Allergies are among the most common chronic conditions worldwide. An allergy is a hypersensitivity disorder of the immune system. Skin Allergy is one of the four forms of hypersensitivity and called Type 1, or immediate, hypersensitivity.

When a person’s immune system reacts to normally harmless substance (allergen) that does not bother most other people, an allergic reaction occurs. The body behaves as if it is fighting an infection, resulting in an inflammatory response that can be uncomfortable or even life-threatening.

Substances that often cause reactions are:

An allergic reaction typically triggers symptoms in the nose, lungs, throat, sinuses, ears, lining of the stomach or on the skin. For some people, allergies can also trigger symptoms of asthma. In the most serious cases, a life-threatening reaction called anaphylaxis can occur.

It is a serious, life-threatening allergic reaction. Patient requires immediate medical treatment. Some people have a greater risk of anaphylaxis. Ongoing allergy or a history of anaphylaxis in the family increases your risk.

Symptoms of anaphylaxis include:

•    Red rash, with hives/welts, that is usually itchy
•    Swollen throat or swollen areas of the body
•    Wheezing
•    Passing out
•    Chest tightness
•    Difficulty breathing
•    Hoarse voice
•    Difficulty swallowing
•    Vomiting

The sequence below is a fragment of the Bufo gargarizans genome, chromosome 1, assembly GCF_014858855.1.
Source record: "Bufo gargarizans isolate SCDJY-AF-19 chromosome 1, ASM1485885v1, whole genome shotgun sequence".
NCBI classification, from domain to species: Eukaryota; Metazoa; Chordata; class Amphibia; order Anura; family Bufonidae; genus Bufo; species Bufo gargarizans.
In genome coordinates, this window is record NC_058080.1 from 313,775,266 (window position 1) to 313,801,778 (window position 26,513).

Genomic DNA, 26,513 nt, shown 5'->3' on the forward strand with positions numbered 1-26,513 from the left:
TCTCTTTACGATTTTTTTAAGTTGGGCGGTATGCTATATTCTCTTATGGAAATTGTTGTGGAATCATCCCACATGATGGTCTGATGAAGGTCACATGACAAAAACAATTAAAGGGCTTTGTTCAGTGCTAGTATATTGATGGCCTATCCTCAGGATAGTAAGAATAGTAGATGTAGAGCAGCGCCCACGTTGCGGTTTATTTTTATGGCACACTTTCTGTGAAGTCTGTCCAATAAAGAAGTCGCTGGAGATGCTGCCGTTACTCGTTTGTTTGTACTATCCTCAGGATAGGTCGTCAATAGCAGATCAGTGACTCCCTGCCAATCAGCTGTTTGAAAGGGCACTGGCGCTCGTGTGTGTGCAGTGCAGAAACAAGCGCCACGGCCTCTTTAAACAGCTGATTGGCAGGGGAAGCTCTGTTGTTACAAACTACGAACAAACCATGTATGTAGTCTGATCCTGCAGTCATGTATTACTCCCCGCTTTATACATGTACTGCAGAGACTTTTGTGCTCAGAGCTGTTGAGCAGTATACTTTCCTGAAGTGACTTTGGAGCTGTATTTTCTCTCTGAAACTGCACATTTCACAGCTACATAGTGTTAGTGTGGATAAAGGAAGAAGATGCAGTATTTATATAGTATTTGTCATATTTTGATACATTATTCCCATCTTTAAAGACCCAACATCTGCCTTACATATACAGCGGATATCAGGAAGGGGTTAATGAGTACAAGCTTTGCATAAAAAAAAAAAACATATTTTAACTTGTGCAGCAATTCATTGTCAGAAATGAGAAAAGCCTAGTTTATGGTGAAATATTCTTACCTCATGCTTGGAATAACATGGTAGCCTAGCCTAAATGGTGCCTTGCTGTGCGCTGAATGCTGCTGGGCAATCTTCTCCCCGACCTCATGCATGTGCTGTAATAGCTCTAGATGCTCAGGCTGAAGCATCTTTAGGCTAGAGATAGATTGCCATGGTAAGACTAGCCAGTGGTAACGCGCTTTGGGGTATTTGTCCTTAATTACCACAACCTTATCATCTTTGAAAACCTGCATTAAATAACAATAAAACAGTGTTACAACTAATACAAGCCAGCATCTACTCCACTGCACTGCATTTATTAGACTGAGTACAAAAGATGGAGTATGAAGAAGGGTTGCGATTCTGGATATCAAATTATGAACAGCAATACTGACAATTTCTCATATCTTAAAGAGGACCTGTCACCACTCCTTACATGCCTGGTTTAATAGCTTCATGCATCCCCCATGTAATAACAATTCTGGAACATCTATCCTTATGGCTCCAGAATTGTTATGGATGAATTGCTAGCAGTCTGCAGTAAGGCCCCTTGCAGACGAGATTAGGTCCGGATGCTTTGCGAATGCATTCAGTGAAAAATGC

•    Diarrhoea
•    Stomach cramping
•    Pale or red colour to the face and body
•    Feeling of impending doom

Skin Allergies
Allergic skin reactions are very common and are caused by a variety of factors, such as food, medications, infections, or simply from heat. The types of reaction are classed as:

  • Atopic dermatitis or eczema
  • Hives or urticaria

Hives are an outbreak of swollen, pale red bumps or plaques (wheals) on the skin that appear suddenly. The skin becomes inflamed when the immune system releases histamine that causes small blood vessels to leak, which swells the skin.

Patients with hives often complain about itching, with a burning or stinging sensation. It can appear anywhere on the body and varies in size but isolated areas may join together to form plaques. Hives can last from a few hours to a day before fading.

Hives may cause angioedema, which is swelling of the deep layers of skin. It is characterised by deep swelling around eyes, lips and sometimes of the genitals, hands and feet. And it lasts longer than hives, although swelling usually goes away in less than 24 hours. Rarely, angioedema of the throat, tongue, or lungs can block the airways, causing difficulty breathing. This may become life-threatening.

Acute urticaria – the skin reaction of acute urticaria can last up to 6 weeks.   The most common causes of acute urticaria are foods (additives and preservatives), medication, insect bites, some internal diseases and infections.

Chronic urticaria – utricaria is referred to as chronic when it lasts for more than six weeks. The cause is usually more difficult to identify. Patients with chronic urticaria can experience muscle soreness, shortness of breath, vomiting and diarrhoea. It can also affect other internal organs, such as the lungs, muscles, and gastrointestinal tract.

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